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An Overview of ACA’s Summary of Benefits and Coverage

By Amy Zell


The Patient Protection & Affordable Care Act (ACA) requires all group and individual health plans to provide applicants, enrollees, and policyholders (or certificate holders) with documentation outlining their benefits and coverage. The “Summary of Benefits and Coverage”  (SBC) document comes in a standardized format containing information about health-plan coverage that is supposed to allow consumers to easily identify and compare the benefits available to them.


The final regulations on SBCs and the related Uniform Glossary, including model templates and instruction guides, were issued Feb. 14, 2012. The Departments of Labor, Health & Human Services, and Treasury began addressing some of the concerns surrounding SBC implementation in numerous “FAQs About Affordable Care Act Implementation.” FAQs VII, VIII, IX, X, and XIV address the SBC requirements. 


The SBC rules became effective in 2012 and continue to apply in future plan years. The final regulations apply to group health plans and health-insurance issuers. The requirement does not apply to stand-alone retiree health plans or benefits that qualify as HIPAA-excepted benefits such as stand-alone vision or dental coverage. Plans must provide SBCs to currently enrolled employees, former employees and their covered dependents, as well as anyone who is eligible to enroll in the plan. 


FAQ VIII clarified which circumstances will trigger the requirement to provide an SBC to a participant or beneficiary in a group health plan.  Generally, plans or issuers must provide the Summary of Benefits and Coverage at the time of application for coverage, upon renewal of coverage, at the time of a special enrollment, and upon request. The timing requirements for SBC distribution vary depending on which of these events occurs.


In general, plans must provide the SBC along with annual open enrollment materials, no later than 30 days prior to the first day of the new plan or policy year, if a plan allows automatic renewals of coverage. Plans must provide the SBC to special enrollees within 90 days after coverage commences. 


At times other than open or special enrollment, plans must provide the Summary of Benefits and Coverage with any written information provided by the plan as part of the enrollment process or, no later than the first day the individual becomes eligible, if the plan does not provide any such written materials.


If any of the information on the SBC changes between the time of application and before the first day of coverage, plans must provide an updated SBC no later than the first day of coverage. Plans must also provide an SBC within seven business days of a request, and if the document is provided electronically, recipients must have the option to receive a paper copy upon request.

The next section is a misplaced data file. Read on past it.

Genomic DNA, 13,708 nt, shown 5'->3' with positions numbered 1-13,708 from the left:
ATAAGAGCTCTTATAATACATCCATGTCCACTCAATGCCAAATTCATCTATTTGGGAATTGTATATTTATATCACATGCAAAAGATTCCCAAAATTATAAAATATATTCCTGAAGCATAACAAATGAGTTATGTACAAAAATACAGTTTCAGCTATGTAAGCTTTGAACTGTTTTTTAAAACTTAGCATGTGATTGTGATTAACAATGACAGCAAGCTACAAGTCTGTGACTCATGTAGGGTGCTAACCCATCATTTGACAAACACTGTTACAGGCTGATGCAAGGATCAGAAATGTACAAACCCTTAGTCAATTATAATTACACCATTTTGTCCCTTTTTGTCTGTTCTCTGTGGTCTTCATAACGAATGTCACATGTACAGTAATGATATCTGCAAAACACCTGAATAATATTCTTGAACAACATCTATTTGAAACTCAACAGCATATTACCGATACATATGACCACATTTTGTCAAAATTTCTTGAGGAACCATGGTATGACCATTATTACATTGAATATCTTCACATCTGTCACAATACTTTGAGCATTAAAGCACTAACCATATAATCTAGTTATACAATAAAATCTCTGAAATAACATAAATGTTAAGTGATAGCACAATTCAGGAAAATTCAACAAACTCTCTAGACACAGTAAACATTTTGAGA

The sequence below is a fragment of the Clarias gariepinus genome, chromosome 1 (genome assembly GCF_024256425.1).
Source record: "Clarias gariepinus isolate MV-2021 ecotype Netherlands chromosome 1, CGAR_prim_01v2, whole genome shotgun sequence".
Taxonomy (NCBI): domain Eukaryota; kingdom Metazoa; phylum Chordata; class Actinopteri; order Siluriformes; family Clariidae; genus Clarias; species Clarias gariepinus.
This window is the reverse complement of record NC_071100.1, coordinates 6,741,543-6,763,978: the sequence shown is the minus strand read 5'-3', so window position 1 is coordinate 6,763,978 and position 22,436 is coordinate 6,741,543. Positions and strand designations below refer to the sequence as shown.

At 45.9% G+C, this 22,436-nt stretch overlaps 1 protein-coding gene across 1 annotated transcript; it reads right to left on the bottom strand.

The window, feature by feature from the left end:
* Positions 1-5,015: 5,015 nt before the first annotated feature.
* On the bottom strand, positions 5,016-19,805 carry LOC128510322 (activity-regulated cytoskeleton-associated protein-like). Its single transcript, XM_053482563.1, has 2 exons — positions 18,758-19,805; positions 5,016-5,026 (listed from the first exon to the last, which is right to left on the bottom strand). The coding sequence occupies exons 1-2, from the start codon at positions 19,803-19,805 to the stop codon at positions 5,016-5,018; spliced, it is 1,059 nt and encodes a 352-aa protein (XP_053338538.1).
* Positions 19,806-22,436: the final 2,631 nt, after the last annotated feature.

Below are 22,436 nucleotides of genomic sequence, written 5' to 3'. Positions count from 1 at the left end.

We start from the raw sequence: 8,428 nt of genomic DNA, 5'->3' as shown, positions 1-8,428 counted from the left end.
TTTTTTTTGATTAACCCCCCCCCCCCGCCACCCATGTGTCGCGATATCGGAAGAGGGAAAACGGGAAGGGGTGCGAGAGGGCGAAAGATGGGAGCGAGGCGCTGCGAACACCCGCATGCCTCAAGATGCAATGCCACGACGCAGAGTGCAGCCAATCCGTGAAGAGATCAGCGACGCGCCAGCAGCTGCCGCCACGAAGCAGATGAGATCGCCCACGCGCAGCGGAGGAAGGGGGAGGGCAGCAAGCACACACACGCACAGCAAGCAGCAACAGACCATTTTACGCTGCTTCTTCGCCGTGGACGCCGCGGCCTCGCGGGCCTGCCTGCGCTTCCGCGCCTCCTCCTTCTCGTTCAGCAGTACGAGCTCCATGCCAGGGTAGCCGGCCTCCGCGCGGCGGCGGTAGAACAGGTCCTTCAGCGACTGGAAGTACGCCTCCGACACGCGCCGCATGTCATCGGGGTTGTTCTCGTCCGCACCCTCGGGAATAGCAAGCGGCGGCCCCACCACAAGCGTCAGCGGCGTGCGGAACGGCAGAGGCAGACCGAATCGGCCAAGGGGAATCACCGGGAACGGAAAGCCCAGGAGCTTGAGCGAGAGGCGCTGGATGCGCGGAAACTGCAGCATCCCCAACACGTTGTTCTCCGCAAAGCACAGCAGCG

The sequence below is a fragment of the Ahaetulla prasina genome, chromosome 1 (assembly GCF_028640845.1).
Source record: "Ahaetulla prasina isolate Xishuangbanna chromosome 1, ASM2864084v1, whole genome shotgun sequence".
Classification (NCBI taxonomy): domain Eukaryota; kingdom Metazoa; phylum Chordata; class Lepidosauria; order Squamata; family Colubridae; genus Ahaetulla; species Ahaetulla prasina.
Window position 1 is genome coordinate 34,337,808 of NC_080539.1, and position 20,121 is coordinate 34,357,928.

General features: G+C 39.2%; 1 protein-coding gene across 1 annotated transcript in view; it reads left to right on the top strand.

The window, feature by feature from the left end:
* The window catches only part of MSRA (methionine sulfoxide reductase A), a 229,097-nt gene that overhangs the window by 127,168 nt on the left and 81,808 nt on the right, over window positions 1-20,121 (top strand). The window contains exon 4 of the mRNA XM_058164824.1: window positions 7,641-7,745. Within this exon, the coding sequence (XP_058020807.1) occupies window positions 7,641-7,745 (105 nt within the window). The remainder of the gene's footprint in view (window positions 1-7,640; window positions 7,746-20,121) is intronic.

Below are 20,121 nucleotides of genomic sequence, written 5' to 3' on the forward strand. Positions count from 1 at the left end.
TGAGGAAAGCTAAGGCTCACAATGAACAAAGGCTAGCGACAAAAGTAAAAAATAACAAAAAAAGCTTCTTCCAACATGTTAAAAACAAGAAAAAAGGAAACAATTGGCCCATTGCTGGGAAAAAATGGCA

The FAQs also provided much-needed relief from the rigid SBC template requirements, allowing plans and issuers to make minor adjustments to the SBC format, such as changing row and column sizes, eliminating the need to repeat the header and footer on every page, and permitting information to roll from one page to another, provided the information is understandable.


FAQ VIII and IX provided clarification on the electronic-delivery standards, and provided sample language for a postcard or e-card to be used in connection with website posting of the SBC. FAQ VIII also provided guidance on the requirement to provide the SBC in a culturally and linguistically appropriate manner.


The federal agencies provided clarification on the second-year requirements on April 23, 2013, in FAQ XIV. While the departments originally anticipated adding a third coverage example for the second-year SBCs, FAQ XIV states that the departments are not going to require a third-coverage example at this time. FAQ XIV extends the various enforcement relief provisions from the first year of applicability, including the coverage-example calculator safe harbor. 


The federal agencies provided a new second-year SBC template, which now includes two statements regarding whether the plan provides minimum essential coverage and minimum value. FAQ XIV allows plans that cannot add these two new paragraphs to continue to use the first-year template, and provide the required information by cover letter or similar disclosure instead.  FAQ XIV also permits plans to remove the template material on annual dollar limits. 


The departments reiterate in FAQ XIV that their basic approach to ACA implementation, including the SBC requirement, will continue to emphasize assisting, rather than imposing penalties on, plans, issuers, and others working diligently and in good faith to understand and comply with the law.


As insurance companies, employers, and third-party administrators work to interpret, understand, and comply with the 2014 ACA requirements, knowing the departments are continuing to adopt this approach is welcome news.




Amy Zell is staff attorney and plan benefit analyst at POMCO Group. Contact her at or view her blog posts on health-care reform at







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